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Heavy Metals: One Sector Fund Group You Don't Need to Buy

Also, a reader's opinion on sector fund rotation.

If you think of yourself as someone who invests for the long term -- say more than three months -- you don't want to buy gold or metals funds.


While these funds can experience short run-ups, that's no reason to buy one.

Over longer periods of time, they produce dreadful returns and don't belong in your portfolio.

Gold and precious metals funds tend to do well during times of inflation or when inflationary fears surface.

Inflation means that prices for goods and services are rising. And as prices rise, your dollar buys less and less. The thinking is that hard assets like gold and other metals will retain their value when prices are going up.

In August, for example, precious metals funds climbed 7.1%, compared with a 6.2% rise for the

S&P 500

index, according to



But just look at the long-term results for these funds. The average precious metals fund has a five-year annualized return of -- 14.6% -- the worst of any stock-fund group. And don't expect the future to be any better for gold and metals funds.

Nowadays, investors have other instruments, like real-estate funds, to hedge against inflation. Plus, the long-term outlook for gold and metals stocks is decidedly grim.

These are capital-intensive businesses in an area where demand is stagnant or shrinking. Central banks are continuing to wean themselves off the gold standard, which further reduces the need for this commodity.

"This is a sector that 99.9% of the investing public should avoid," says Kelli Stebel, a fund analyst at Morningstar.

For these stocks to come back with a vengeance, a new widespread use for gold would need to be found. Or maybe a protracted bear market would help, Stebel adds.

To get a good indication of where you money should be, just look at the sectors or industries that dominate broad stock-market indices like the S&P 500 or the

Wilshire 5000


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You should have exposure to technology, health care, finance, energy and utilities.

You can forget about gold and precious metals unless you're planning to buy some jewelry.

And Now a Word From a Trader

Yesterday's column warned against trying to trade sector mutual funds.

Rotating your money from sector to sector doesn't work for most people. To successfully bet on the fluctuations of various industries, you have to be willing to buy a sector when it's down and sell when it's up. You could also give away a lot of your money to commissions and taxes.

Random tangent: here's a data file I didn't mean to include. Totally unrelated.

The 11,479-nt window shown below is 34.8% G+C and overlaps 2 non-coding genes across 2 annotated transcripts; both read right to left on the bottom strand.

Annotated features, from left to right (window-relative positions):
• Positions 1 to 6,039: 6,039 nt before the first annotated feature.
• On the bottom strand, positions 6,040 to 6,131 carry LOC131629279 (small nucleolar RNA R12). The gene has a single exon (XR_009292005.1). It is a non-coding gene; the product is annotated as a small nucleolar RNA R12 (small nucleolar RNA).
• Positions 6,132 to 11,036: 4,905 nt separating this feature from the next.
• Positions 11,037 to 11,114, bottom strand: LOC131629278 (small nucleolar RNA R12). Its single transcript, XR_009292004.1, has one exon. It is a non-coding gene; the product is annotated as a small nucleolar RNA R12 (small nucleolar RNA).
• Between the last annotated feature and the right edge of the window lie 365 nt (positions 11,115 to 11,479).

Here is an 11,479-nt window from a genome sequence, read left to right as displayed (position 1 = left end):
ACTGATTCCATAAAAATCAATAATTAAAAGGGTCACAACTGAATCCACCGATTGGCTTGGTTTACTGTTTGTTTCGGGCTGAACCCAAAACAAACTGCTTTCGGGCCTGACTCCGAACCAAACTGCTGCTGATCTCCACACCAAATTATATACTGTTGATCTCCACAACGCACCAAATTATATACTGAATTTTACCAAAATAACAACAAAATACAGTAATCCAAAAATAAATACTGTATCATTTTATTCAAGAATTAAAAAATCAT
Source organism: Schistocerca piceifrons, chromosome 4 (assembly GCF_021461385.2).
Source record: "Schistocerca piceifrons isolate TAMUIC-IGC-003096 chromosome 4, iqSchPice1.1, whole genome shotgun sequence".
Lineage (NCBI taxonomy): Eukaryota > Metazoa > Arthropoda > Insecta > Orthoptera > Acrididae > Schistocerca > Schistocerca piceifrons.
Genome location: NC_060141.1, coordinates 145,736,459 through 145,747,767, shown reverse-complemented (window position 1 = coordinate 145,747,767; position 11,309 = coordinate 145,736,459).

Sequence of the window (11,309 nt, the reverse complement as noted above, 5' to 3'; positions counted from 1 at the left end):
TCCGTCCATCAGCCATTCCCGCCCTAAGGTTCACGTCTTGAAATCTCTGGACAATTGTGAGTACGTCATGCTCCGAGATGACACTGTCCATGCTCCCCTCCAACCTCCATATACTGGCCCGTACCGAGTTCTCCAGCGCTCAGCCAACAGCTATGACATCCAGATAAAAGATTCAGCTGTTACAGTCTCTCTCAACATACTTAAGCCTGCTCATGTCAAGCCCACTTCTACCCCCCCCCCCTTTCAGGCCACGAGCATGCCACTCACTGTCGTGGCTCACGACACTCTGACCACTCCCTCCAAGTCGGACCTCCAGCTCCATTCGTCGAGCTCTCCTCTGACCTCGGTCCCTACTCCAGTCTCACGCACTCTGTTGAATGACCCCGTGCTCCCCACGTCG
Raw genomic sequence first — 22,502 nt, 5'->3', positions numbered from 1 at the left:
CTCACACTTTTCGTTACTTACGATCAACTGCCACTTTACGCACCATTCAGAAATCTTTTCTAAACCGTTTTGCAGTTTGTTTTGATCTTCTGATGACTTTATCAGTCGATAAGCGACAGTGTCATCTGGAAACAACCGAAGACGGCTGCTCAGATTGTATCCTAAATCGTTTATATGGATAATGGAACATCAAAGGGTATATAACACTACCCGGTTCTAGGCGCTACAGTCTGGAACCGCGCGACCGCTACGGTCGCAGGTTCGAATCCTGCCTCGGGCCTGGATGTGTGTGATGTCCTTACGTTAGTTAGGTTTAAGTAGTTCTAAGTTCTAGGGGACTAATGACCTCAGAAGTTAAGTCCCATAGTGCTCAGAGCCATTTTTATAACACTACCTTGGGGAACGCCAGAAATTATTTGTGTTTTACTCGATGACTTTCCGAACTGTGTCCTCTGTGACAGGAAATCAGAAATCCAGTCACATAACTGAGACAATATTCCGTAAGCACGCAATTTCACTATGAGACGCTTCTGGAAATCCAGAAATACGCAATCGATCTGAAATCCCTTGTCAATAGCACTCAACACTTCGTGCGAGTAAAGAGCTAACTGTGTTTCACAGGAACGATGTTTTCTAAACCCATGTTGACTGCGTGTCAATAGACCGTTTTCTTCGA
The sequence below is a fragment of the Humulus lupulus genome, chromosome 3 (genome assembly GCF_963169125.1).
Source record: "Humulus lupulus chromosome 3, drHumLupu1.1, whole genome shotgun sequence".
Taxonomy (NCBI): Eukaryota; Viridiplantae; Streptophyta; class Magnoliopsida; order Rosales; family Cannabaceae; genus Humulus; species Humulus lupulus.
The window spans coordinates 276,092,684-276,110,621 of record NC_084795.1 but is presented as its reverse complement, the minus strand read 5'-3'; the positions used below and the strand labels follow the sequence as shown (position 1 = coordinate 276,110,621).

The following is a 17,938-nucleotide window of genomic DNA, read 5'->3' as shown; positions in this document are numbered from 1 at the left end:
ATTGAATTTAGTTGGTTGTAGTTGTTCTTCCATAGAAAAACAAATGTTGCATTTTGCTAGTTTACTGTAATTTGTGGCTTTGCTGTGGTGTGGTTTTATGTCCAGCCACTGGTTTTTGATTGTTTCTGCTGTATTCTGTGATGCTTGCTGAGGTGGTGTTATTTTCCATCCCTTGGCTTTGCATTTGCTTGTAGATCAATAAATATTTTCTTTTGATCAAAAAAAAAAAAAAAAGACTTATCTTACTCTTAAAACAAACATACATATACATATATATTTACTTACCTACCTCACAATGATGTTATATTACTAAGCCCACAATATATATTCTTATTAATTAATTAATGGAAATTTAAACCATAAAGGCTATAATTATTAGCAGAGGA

Nevertheless, I did hear from some investors who say they know how to trade funds successfully.

"Among the many points that I dispute in your article is that you have to buy at the bottom and sell at the top to trade sector funds," says reader

Jim Harper

. "I buy high and hope it goes higher. ... Several studies show a persistence of trends in sectors that last from days to years in length," Harper says.

"A leading sector fund family,


, actually encourages market-timing and trading."

These are good points, but in many ways they serve to bolster the argument for avoiding sector fund rotation. Since studies show that trends can last from days to years in length, timing them isn't easy.

Second, Rydex does encourage market-timing and trading, but the fund family is a bit out of the mainstream of the investing community. Most financial planners would suggest you apportion only a small amount of money into such a high-octane, rapid-turnover investment outlet.

In short, although some people can and do make money from rotating sector funds and a few fund families do cater to that type of strategy, most investors would be well-advised not to try this at home.

For one, no one with a full-time job outside the financial-services business, a family and other obligations has the time to devote to active trading.

With a mutual fund, you get a diversified basket of stocks with a single purchase. If you do the necessary research, you can buy a fund, hold it for years and make money.

You don't have to trade to do well. Investing doesn't have to be complicated.

Send your questions and comments to, and please include your full name.

Dear Dagen aims to provide general fund information. Under no circumstances does the information in this column represent a recommendation to buy or sell funds or other securities.